Last week, someone accused me of being too technical when describing geo-targeting settings — it followed a conversation where I was told that one of my discussions was not “advanced” enough! So, I apologise in advance, as this post is going to be too technical for some and not for others!
It’s also a little theoretical, so I’m going to be talking about an approach that I personally haven’t seen tested yet — nor do I know anyone who has. But it is inspired by someone who should know about these things.
An Interesting Approach To Using Canonicals As 301s In Site Migration
At SMX East, I was lucky enough to share a panel with Maile Ohye from Google who was talking about pagnination and canonicalization, whilst I was talking about my oh, too-technical Hreflang tags. Yes, I know I don’t own Hreflang, but I have spent a year studying and explaining these, so they have kind of become my own step-tags!
Anyhow, Maile presented a very interesting approach to using canonical tags for site migration.
In this context, what we mean by ‘site migration’ by way of example, is when one company buys another and wants to close one site and move all of its links value and domain type-in traffic across to the site which will be the brand going forwards. (Sometimes both sites will be closed and pointed to a completely new name).
Migrating Content From Two Businesses Merging Can Create Duplicates
The traditional way of doing this would be to immediately redirect all links using a permanent 301 redirect structure. The downside is that the brand disappears completely from the Web and even when typing in, you go immediately across to the new brand.
As a marketer, you have to change that website and include some prominent message which says “Business B is now part of Business A — welcome aboard!”
Retaining both original sites can often mean the content from the acquired business moving to the new site and creating duplicates of the original, especially if there are tight deadlines and city rules to stick to.
Maile suggested that an alternative method would be to use the canonical tag to identify that two URLs were indeed the same content — and which of them should be chosen for display in the search engine results pages, only later swapping this for 301 redirects.
It’s an interesting idea and set me thinking: could this be used as a way of launching a business into new markets? I believe that it indeed can be used in that way.
Let’s take the example of a provider of adhesives, as I don’t provide services to any such company. Our invented supplier of adhesives has over 10,000 products, each with relatively low sales volume and each requiring a detailed and thorough explanation of the specific circumstances in which they can be used and those where they should never be touched. Very successful in the US, the company would like to expand to the UK and Australia.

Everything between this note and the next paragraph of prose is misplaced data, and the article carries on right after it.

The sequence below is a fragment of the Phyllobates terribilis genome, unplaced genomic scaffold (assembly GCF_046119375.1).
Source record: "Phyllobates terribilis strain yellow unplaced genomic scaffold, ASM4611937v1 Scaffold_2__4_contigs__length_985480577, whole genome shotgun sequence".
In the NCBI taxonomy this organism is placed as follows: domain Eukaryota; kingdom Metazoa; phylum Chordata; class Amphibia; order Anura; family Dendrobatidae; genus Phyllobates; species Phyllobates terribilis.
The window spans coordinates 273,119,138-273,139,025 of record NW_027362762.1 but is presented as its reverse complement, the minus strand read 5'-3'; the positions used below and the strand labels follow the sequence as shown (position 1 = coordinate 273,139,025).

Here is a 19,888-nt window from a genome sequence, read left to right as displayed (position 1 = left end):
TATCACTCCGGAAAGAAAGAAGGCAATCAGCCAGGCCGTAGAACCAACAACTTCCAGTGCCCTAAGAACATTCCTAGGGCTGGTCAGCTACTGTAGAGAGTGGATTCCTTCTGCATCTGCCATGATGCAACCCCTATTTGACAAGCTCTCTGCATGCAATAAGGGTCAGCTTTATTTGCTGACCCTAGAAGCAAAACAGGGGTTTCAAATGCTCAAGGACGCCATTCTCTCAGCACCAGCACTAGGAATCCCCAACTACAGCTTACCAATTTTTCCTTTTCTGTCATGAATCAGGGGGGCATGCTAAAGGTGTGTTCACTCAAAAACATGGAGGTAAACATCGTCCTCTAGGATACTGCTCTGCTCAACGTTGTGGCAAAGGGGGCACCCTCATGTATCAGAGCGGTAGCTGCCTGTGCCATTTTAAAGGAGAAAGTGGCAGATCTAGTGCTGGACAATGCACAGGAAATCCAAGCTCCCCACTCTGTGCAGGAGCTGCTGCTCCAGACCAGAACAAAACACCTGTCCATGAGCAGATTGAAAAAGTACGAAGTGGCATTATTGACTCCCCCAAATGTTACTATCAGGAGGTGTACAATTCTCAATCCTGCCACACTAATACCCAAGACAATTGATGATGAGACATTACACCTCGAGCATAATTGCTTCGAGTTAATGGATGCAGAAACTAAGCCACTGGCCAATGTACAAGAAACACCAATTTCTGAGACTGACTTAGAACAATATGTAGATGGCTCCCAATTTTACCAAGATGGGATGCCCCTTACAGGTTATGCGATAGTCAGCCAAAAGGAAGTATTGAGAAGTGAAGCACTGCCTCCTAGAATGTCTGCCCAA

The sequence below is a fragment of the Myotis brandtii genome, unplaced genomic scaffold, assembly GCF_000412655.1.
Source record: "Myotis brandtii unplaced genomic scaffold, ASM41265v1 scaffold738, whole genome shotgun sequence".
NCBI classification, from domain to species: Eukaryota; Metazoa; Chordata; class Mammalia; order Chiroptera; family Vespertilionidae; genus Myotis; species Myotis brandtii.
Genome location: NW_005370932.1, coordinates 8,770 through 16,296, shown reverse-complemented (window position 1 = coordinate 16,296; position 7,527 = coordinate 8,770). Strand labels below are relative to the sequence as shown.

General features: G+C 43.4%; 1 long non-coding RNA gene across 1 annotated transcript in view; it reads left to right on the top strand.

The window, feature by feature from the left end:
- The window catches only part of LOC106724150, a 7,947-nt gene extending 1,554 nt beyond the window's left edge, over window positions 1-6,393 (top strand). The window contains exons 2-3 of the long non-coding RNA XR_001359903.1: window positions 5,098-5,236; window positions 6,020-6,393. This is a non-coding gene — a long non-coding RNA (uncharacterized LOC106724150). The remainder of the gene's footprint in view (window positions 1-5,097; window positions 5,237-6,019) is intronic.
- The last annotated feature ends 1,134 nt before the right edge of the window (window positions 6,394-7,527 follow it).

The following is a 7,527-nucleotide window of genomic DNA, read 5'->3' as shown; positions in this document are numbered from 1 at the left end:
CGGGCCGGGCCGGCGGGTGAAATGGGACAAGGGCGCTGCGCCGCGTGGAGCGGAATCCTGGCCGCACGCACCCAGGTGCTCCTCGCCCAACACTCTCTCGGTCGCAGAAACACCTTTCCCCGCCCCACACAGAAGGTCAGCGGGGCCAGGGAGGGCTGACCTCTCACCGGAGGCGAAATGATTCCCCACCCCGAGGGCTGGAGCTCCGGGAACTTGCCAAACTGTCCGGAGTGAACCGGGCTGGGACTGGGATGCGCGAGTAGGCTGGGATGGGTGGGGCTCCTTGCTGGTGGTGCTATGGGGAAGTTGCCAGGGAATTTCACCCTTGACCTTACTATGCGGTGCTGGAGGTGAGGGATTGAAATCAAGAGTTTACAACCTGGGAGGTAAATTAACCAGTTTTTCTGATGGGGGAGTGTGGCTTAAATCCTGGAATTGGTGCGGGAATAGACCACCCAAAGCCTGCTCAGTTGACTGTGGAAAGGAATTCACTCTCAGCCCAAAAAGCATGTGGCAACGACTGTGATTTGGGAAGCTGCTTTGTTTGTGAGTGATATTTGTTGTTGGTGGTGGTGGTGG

Our prospective exporter has acquired the relevant domain names for the UK and Australia, where the planned roll-out is to take place, but has just been told about the risks of duplication by an expert in SEO. The boss has just figured out that some 20,000 pages of content would need to be re-worded to be safe, and there just isn’t the time, money or inclination to do that.
Setting Webmaster Settings Is Also An Option But Has Downsides
He could create second and third copies of his content on his dot-com and set webmaster tools geographic targeting settings to the two new markets. But he’s really convinced (and rightly so) about the value of appearing in front of customers using appropriate local domains. The customer’s US site is also highly successful and ranks very well in search engines.
Taking Maile’s nub of an idea, what the adhesives company could do is to create complete copies of all the content they need from the US site and publish them on the two new local domains they have acquired. They would then need to set-up the Hreflang references in the XML sitemaps to identify the languages and markets they are targeted at.
Of it’s own, this should send a signal to identify that the content is intended for the correct market place, though bear in mind the language of the content is still in US English and giving an opposite signal.
Additionally, these are still new websites with virtually no history or inbound links to help them get started, a problem marketers frequently face when they launch into a new market.
But what our adhesives team could do now is to use the canonical tag to identify that the content in the UK and Australia is the same content as that published in the US.
Why? Because the result would be that the strength of the US website would help the search engine results along in the new markets (as it probably did before all this) but now Google will show the .co.uk domain in the UK and the .com.au in Australia so that the user will go to the correct new site.
This would help the new sites pick up the click-throughs associated with their sites, as well as enabling the adhesives company to change pricing and telephone numbers on the different pages. It’s also different from using the dot com and webmaster settings to achieve this in that the migration to fully-fledged local domain sites is made much easier. The pages already have the correct URLs and link building locally can help them along.
By the way, the intention behind the above strategy is that you do move to fully-fledged UK and Australian sites because the US language will not perform long term in those markets, though it does help to generate the flow of revenue to help fund the exercise.
I’m sure there are holes in the above strategy, please let me know if you spot them. But overall, it can be used as a graduated move into a market, perhaps as test marketing or as a precursor to a full scale later launch.
Opinions expressed in the article are those of the guest author and not necessarily Search Engine Land.